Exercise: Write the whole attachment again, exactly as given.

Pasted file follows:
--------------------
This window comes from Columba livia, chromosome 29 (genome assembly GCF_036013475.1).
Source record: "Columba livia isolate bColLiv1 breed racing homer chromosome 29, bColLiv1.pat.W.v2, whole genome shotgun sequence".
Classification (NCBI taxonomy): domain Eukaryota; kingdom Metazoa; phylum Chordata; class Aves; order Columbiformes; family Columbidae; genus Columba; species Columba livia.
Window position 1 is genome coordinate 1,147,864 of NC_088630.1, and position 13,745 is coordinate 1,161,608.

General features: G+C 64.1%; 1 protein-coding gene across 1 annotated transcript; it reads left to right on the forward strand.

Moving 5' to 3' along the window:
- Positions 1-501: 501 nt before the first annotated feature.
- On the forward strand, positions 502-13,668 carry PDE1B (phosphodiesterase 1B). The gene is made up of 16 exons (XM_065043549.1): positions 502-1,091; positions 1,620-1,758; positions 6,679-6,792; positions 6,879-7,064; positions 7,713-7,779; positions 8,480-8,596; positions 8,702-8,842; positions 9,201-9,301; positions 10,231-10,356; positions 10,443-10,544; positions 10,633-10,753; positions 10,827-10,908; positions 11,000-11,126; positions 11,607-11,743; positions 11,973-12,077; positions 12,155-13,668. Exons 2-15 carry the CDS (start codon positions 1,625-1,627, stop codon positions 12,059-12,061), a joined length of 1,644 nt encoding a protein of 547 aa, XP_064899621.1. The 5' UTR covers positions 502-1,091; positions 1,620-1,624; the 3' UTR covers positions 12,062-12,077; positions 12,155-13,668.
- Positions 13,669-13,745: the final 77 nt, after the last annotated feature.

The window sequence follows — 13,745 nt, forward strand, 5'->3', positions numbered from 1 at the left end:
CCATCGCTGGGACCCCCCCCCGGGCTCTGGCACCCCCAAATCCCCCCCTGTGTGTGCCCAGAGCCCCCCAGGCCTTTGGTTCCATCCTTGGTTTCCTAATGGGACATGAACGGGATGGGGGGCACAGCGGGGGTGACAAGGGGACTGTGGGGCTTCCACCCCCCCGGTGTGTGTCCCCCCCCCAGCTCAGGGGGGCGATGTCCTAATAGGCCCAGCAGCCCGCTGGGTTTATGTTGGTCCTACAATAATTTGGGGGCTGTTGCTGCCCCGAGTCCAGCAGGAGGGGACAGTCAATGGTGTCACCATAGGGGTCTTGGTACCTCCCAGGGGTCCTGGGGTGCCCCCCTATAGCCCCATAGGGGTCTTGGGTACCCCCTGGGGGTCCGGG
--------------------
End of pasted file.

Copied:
This window comes from Columba livia, chromosome 29 (genome assembly GCF_036013475.1).
Source record: "Columba livia isolate bColLiv1 breed racing homer chromosome 29, bColLiv1.pat.W.v2, whole genome shotgun sequence".
Classification (NCBI taxonomy): domain Eukaryota; kingdom Metazoa; phylum Chordata; class Aves; order Columbiformes; family Columbidae; genus Columba; species Columba livia.
Window position 1 is genome coordinate 1,147,864 of NC_088630.1, and position 13,745 is coordinate 1,161,608.

General features: G+C 64.1%; 1 protein-coding gene across 1 annotated transcript; it reads left to right on the forward strand.

Moving 5' to 3' along the window:
- Positions 1-501: 501 nt before the first annotated feature.
- On the forward strand, positions 502-13,668 carry PDE1B (phosphodiesterase 1B). The gene is made up of 16 exons (XM_065043549.1): positions 502-1,091; positions 1,620-1,758; positions 6,679-6,792; positions 6,879-7,064; positions 7,713-7,779; positions 8,480-8,596; positions 8,702-8,842; positions 9,201-9,301; positions 10,231-10,356; positions 10,443-10,544; positions 10,633-10,753; positions 10,827-10,908; positions 11,000-11,126; positions 11,607-11,743; positions 11,973-12,077; positions 12,155-13,668. Exons 2-15 carry the CDS (start codon positions 1,625-1,627, stop codon positions 12,059-12,061), a joined length of 1,644 nt encoding a protein of 547 aa, XP_064899621.1. The 5' UTR covers positions 502-1,091; positions 1,620-1,624; the 3' UTR covers positions 12,062-12,077; positions 12,155-13,668.
- Positions 13,669-13,745: the final 77 nt, after the last annotated feature.

The window sequence follows — 13,745 nt, forward strand, 5'->3', positions numbered from 1 at the left end:
CCATCGCTGGGACCCCCCCCCGGGCTCTGGCACCCCCAAATCCCCCCCTGTGTGTGCCCAGAGCCCCCCAGGCCTTTGGTTCCATCCTTGGTTTCCTAATGGGACATGAACGGGATGGGGGGCACAGCGGGGGTGACAAGGGGACTGTGGGGCTTCCACCCCCCCGGTGTGTGTCCCCCCCCCAGCTCAGGGGGGCGATGTCCTAATAGGCCCAGCAGCCCGCTGGGTTTATGTTGGTCCTACAATAATTTGGGGGCTGTTGCTGCCCCGAGTCCAGCAGGAGGGGACAGTCAATGGTGTCACCATAGGGGTCTTGGTACCTCCCAGGGGTCCTGGGGTGCCCCCCTATAGCCCCATAGGGGTCTTGGGTACCCCCTGGGGGTCCGGG